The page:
Preparing to Remove Conditions on your Marriage-based Green Card

Categories: Immigration Lawyer Blog San Diego

For conditional permanent residents (CPRs) who have just been received a “green card” based on marriage to a U.S. citizen it is not too early to start preparing for the next step, the Petition to Remove Conditions (Form I-751).  Beginning three months before the expiration of a Conditional Permanent Resident Card the cardholder can apply to remove conditions on the green card and will receive a ten year green card if his or her Form I-751 is approved.

USCIS officers reviewing Form I-751 petitions look for the applicant to prove that the marriage, which formed the basis for the Conditional Permanent Resident Card, was entered into was in good faith.  The officer is also seeking evidence that the couple has continued their good faith marriage via evidence of the couple’s life together.

If the U.S. citizen spouse has passed away or the couple has divorced the foreign national can still petition to remove conditions using Form I-751; these cases are considered “Waiver” cases.  These Waiver cases have a higher burden of proof to demonstrate that the marriage was in good faith upon the filing of the marriage-based adjustment of status package.

Because the officer will be seeking to review the credentials of the CPR’s marriage to his or her U.S. citizen spouse, it is important to collect evidence throughout the two years of conditional permanent residency to be prepared for the Form I-751 filing.  Such evidence can include proof of shared address, joint bills, joint bank accounts, trips taken by the couple, photographs of the couple throughout their relationship, etc.  In Waiver cases it is especially important to collect as much evidence as possible throughout your two years of conditional residency to be prepared to file Form I-751 in a timely fashion.  In both cases, USCIS has recently began requesting the CPR and U.S. citizen spouse’s state driver’s license.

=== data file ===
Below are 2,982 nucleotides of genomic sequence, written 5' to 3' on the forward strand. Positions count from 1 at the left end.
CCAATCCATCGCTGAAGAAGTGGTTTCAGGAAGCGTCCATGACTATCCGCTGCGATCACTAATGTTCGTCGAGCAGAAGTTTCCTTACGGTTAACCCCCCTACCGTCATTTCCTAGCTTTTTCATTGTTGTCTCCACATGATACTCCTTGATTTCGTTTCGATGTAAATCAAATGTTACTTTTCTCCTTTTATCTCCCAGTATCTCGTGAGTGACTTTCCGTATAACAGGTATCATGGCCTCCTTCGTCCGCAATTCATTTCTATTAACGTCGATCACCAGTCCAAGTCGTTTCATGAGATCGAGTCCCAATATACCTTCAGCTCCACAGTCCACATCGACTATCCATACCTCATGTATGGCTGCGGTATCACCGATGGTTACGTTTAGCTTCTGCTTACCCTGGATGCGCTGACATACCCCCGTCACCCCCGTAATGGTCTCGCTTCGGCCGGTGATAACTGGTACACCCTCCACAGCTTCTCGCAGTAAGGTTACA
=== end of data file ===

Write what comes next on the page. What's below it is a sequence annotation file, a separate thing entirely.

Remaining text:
Regardless of whether filing Form I-751 as a married conditional permanent resident or with a waiver it is important that you present the strongest evidence possible that your marriage was entered into in good faith and has remained a good faith marriage.  By collecting evidence throughout the two years of conditional permanent residency, it becomes simpler to successfully file Form I-751 and prove to USCIS that you are (or were, in a waiver case) in a good faith marriage.